Eventually, the COVID-19 outbreak will subside and things will get back to “normal” in the public sector. But that does not mean that telework will end, halted programs will automatically restart and modernization projects will resume as if nothing ever happened. In fact, state and local government leaders made it very clear on a recent Government Technology/e.Republicthat “normal” government operations are going to look very different than they did at the start of 2020. They may actually look a lot like they do now.
According to the state, city and county leaders who joined the discussion, it is quite possible that much of the workforce will shift to permanent telework. The COVID-19 crisis proved that employees could remain productive and services could successfully be delivered from afar – with the right IT architecture in place to support the increased online traffic.
Of course, nearly every public sector agency (and even many private sector companies) experienced some hiccups in the first few weeks after mass telework began. Some realized that they didn’t have enough computer equipment for all employees, or that the equipment they did have was too outdated to run many of the secure applications needed to conduct government business remotely. Then there were basic network capacity constraints, VPN connection issue and delays in citizen communications. But this is the first time that government has gone digital in its entirety, and it’s going to take some time to get the back-end IT systems updated and front-line hardware/software configured and secured.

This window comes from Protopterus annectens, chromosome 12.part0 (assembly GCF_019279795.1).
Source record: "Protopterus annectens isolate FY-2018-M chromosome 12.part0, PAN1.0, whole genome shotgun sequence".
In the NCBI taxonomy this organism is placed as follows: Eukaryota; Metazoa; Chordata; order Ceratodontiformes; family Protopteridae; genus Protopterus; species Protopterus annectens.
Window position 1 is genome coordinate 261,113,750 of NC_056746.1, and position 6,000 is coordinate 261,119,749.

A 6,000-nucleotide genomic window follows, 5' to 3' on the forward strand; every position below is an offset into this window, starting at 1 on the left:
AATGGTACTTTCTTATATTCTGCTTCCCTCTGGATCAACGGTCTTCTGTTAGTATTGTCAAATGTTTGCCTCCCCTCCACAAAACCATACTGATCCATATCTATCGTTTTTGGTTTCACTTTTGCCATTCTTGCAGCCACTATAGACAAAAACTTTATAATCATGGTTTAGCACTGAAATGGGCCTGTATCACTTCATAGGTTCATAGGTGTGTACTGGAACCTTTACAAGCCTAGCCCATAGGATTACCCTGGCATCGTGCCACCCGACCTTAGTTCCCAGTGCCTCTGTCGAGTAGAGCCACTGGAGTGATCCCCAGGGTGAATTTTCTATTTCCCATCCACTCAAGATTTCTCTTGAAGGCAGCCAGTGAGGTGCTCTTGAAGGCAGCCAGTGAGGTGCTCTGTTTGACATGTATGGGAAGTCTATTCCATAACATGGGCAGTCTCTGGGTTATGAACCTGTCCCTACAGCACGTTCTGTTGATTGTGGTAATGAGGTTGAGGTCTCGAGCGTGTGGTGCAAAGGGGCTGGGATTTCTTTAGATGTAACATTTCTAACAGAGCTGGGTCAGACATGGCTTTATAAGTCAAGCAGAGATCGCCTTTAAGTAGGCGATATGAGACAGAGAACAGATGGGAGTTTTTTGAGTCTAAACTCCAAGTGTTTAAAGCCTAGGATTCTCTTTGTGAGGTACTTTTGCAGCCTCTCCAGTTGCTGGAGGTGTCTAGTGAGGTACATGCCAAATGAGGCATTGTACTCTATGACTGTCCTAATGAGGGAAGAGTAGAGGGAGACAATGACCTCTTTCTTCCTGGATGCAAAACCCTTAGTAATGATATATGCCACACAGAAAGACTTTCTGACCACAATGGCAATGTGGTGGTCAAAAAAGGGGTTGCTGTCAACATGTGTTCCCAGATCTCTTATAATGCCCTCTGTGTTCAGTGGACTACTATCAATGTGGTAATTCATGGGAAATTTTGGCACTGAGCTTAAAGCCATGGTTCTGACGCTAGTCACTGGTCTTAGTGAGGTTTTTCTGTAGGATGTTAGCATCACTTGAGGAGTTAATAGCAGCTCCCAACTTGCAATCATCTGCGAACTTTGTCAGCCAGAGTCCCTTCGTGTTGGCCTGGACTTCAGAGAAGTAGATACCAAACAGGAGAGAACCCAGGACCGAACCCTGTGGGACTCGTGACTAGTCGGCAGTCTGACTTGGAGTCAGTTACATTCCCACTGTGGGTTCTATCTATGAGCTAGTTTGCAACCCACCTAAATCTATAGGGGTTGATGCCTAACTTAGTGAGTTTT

That’s exactly why agencies have already started white-boarding both short-and long-term technology needs and implementing revised spending plans. They can’t wait a few more weeks to see what happens with COVID-19 to start modernizing government IT systems to “new normal” standards, and they certainly can’t wait until the new fiscal year budget kicks in on July 1. Beyond ensuring continuity of finance, procurement and other administrative functions, these IT systems are the key to delivering citizen services online and sustaining essential operations for the duration of this crisis – and, quite possibly, forever. Remember, the public sector also funds schools, welfare programs and even healthcare, and technology plays a central role in these operations.
Agencies are also evaluating and amending emergency response plans based on the learnings from the COVID-19 outbreak. Most are expanding technology utilization recommendations and requirements, and subsequently taking proactive procurement actions to ensure resources are available should this outbreak linger/resurge, or a different type of disaster demands an acute response.
What does all of this mean for suppliers?
According to the e.Republic team and our agency contacts: